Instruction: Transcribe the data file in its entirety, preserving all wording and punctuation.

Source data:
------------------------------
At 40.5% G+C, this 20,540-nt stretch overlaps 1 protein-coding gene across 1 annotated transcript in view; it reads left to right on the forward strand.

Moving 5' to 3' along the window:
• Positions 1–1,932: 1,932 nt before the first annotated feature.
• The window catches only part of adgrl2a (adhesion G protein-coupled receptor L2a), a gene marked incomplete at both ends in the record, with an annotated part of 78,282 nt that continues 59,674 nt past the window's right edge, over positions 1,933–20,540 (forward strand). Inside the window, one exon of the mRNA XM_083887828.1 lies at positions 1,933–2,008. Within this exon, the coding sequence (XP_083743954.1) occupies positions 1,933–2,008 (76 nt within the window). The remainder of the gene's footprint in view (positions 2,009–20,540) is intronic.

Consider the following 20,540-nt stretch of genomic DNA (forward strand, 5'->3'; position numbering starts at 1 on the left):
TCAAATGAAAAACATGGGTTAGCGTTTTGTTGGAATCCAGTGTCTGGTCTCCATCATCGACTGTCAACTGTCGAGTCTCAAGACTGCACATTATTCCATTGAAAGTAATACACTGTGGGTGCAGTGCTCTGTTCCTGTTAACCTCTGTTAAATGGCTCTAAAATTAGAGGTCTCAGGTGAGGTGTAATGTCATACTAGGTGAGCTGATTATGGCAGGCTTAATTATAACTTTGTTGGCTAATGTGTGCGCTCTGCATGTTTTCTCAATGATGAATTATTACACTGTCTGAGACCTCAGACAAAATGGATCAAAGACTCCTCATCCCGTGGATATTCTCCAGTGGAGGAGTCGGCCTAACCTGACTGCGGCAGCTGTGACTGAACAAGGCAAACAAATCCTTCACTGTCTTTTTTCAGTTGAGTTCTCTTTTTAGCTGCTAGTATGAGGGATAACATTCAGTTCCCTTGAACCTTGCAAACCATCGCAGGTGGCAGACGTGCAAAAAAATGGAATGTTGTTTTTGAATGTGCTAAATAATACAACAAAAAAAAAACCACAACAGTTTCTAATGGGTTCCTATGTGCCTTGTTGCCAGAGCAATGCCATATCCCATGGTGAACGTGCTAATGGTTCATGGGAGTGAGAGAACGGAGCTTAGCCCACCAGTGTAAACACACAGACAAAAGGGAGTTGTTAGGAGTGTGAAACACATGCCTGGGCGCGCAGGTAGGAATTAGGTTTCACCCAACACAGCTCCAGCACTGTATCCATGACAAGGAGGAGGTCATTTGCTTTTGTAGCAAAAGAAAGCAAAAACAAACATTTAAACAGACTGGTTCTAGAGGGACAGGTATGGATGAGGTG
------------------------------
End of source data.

At 40.5% G+C, this 20,540-nt stretch overlaps 1 protein-coding gene across 1 annotated transcript in view; it reads left to right on the forward strand.

Moving 5' to 3' along the window:
• Positions 1–1,932: 1,932 nt before the first annotated feature.
• The window catches only part of adgrl2a (adhesion G protein-coupled receptor L2a), a gene marked incomplete at both ends in the record, with an annotated part of 78,282 nt that continues 59,674 nt past the window's right edge, over positions 1,933–20,540 (forward strand). Inside the window, one exon of the mRNA XM_083887828.1 lies at positions 1,933–2,008. Within this exon, the coding sequence (XP_083743954.1) occupies positions 1,933–2,008 (76 nt within the window). The remainder of the gene's footprint in view (positions 2,009–20,540) is intronic.

Consider the following 20,540-nt stretch of genomic DNA (forward strand, 5'->3'; position numbering starts at 1 on the left):
TCAAATGAAAAACATGGGTTAGCGTTTTGTTGGAATCCAGTGTCTGGTCTCCATCATCGACTGTCAACTGTCGAGTCTCAAGACTGCACATTATTCCATTGAAAGTAATACACTGTGGGTGCAGTGCTCTGTTCCTGTTAACCTCTGTTAAATGGCTCTAAAATTAGAGGTCTCAGGTGAGGTGTAATGTCATACTAGGTGAGCTGATTATGGCAGGCTTAATTATAACTTTGTTGGCTAATGTGTGCGCTCTGCATGTTTTCTCAATGATGAATTATTACACTGTCTGAGACCTCAGACAAAATGGATCAAAGACTCCTCATCCCGTGGATATTCTCCAGTGGAGGAGTCGGCCTAACCTGACTGCGGCAGCTGTGACTGAACAAGGCAAACAAATCCTTCACTGTCTTTTTTCAGTTGAGTTCTCTTTTTAGCTGCTAGTATGAGGGATAACATTCAGTTCCCTTGAACCTTGCAAACCATCGCAGGTGGCAGACGTGCAAAAAAATGGAATGTTGTTTTTGAATGTGCTAAATAATACAACAAAAAAAAAACCACAACAGTTTCTAATGGGTTCCTATGTGCCTTGTTGCCAGAGCAATGCCATATCCCATGGTGAACGTGCTAATGGTTCATGGGAGTGAGAGAACGGAGCTTAGCCCACCAGTGTAAACACACAGACAAAAGGGAGTTGTTAGGAGTGTGAAACACATGCCTGGGCGCGCAGGTAGGAATTAGGTTTCACCCAACACAGCTCCAGCACTGTATCCATGACAAGGAGGAGGTCATTTGCTTTTGTAGCAAAAGAAAGCAAAAACAAACATTTAAACAGACTGGTTCTAGAGGGACAGGTATGGATGAGGTG